had cited B&R Management for a lead paint violation in a building included on the Policies’
Schedule of Locations.” ECF 25 ¶ 25. In particular, CX Re points to the “Emergency Violation
Notice and Order to Remove Lead Nuisance” issued by the Baltimore City Health Department
on July 26, 1996, concerning the property at 3215 Baker Street. Id.; see ECF 25-2 (Violation #
In its Amended Complaint, CX Re states that King signed the application on July 10,
1997. ECF 25 ¶ 23. From my review of the Application, the date appears to read July 18, 1997.
See ECF 1-4. For purposes of the Motion, the difference is of no significance.
That property was included on the endorsement titled “Schedule of
Locations.” ECF 25 ¶ 15.
The Violation stated, ECF 25-2 at 3:
It has been determined from elevated blood lead and an investigation by
the Baltimore City Health Department that a child who frequents the above
dwelling has an abnormal blood lead level. An inspection of this dwelling shows
it contains lead based paint.
Such condition has been deemed by the Commissioner of Health to be
hazardous to life and health and a public health nuisance.
CX Re asserts, ECF 25 ¶ 26: “The existence of this undisclosed, pre-Application
Violation renders the ‘No’ answer to Question 16 false.” According to CX Re, it did not learn of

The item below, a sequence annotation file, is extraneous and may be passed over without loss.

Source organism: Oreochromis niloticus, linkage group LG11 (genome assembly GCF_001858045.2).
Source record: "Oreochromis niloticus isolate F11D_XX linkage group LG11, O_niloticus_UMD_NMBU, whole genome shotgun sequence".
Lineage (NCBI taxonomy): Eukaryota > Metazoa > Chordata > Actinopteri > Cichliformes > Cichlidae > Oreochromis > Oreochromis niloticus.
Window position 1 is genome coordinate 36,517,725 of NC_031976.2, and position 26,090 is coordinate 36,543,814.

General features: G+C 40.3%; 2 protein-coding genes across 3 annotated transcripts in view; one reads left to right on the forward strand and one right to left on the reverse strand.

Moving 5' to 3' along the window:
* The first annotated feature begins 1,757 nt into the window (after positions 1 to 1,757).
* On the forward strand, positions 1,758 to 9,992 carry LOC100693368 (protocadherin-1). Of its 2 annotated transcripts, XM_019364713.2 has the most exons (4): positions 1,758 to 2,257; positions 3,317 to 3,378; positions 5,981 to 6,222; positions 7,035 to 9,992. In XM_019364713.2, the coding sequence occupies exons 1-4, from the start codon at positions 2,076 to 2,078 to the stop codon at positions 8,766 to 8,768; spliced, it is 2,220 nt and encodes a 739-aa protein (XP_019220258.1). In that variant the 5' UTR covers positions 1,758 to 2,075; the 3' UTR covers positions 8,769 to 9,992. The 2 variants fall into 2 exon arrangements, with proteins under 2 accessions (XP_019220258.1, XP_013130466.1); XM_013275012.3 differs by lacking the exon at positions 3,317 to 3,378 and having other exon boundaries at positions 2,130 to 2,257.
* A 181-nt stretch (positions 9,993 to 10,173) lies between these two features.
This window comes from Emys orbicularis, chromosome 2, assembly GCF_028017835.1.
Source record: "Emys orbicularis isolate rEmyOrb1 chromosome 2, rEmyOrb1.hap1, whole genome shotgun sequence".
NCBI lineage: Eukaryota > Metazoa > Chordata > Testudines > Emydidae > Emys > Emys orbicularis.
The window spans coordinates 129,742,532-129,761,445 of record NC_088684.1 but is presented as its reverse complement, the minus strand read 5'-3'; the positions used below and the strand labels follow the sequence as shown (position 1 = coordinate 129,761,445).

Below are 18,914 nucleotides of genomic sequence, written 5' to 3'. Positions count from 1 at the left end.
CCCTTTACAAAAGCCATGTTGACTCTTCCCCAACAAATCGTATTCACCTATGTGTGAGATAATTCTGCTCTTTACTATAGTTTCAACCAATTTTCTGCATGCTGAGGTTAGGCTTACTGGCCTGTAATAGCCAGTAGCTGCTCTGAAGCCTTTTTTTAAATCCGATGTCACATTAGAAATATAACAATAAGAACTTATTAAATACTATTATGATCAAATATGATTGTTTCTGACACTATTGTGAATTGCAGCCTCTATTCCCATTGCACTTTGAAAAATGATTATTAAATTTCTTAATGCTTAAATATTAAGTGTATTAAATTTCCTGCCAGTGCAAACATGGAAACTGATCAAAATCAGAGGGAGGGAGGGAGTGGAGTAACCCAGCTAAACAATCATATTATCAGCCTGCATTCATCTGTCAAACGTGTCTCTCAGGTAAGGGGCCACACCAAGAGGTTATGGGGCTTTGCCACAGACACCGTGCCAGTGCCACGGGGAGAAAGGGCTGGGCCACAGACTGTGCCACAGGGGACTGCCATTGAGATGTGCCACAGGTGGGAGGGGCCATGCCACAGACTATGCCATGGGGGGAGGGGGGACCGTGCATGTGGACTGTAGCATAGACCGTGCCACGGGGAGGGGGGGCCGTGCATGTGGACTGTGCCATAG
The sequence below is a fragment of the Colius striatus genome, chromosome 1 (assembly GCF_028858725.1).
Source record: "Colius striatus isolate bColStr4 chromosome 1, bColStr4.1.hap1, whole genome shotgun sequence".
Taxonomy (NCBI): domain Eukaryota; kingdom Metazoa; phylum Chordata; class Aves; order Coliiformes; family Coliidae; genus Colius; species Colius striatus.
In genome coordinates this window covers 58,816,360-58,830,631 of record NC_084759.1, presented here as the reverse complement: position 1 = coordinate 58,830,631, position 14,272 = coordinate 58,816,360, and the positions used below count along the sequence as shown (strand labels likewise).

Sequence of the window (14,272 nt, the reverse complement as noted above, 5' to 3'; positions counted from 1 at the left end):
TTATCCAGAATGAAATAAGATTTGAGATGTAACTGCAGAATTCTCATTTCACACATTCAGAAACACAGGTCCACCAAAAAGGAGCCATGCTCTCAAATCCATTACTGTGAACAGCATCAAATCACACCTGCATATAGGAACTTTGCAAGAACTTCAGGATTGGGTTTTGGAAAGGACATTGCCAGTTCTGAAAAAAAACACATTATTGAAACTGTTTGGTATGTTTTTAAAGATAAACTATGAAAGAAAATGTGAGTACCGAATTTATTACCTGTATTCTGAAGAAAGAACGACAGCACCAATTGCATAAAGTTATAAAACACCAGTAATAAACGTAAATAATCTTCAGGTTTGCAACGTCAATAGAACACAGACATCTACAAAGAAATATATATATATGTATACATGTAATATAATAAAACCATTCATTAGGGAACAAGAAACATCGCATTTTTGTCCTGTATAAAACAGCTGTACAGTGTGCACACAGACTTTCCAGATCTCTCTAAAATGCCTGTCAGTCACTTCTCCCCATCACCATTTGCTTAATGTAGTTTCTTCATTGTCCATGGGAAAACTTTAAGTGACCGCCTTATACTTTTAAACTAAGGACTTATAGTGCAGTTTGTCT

the Violation until August 2015. Id. ¶ 27.
Nicholson, who was born in August 1995, alleges that he “resided in a rental property
owned and operated by one of the B&R Defendants while he was a young child,” where he “was
exposed to lead paint during . . . and sustained injuries as a result.” ECF 33-1 at 9. On July 15,
2016, he “sued certain B&R Defendants in the Circuit Court for Baltimore City . . . Case No.
24C16004070.” Id. at 9-10. Nicholson asserts: “One or more of the B&R Policies was in force
when Mr. Nicholson sustained his injuries.” Id. at 10. Therefore, Nicholson argues that he
should be permitted to intervene in this case because, if CX Re prevails in its rescission action,
the judgment “would eliminate CXRe’s obligation to cover damages awards against its insureds
and in favor of the Lead Paint Victims.” Id. at 18.
Standards of Review
Intervention is governed by Rule 24 of the Federal Rules of Civil Procedure. It provides,
in relevant part:
(a) INTERVENTION OF RIGHT. On timely motion, the court must permit anyone to
(1) is given an unconditional right to intervene by a federal statute; or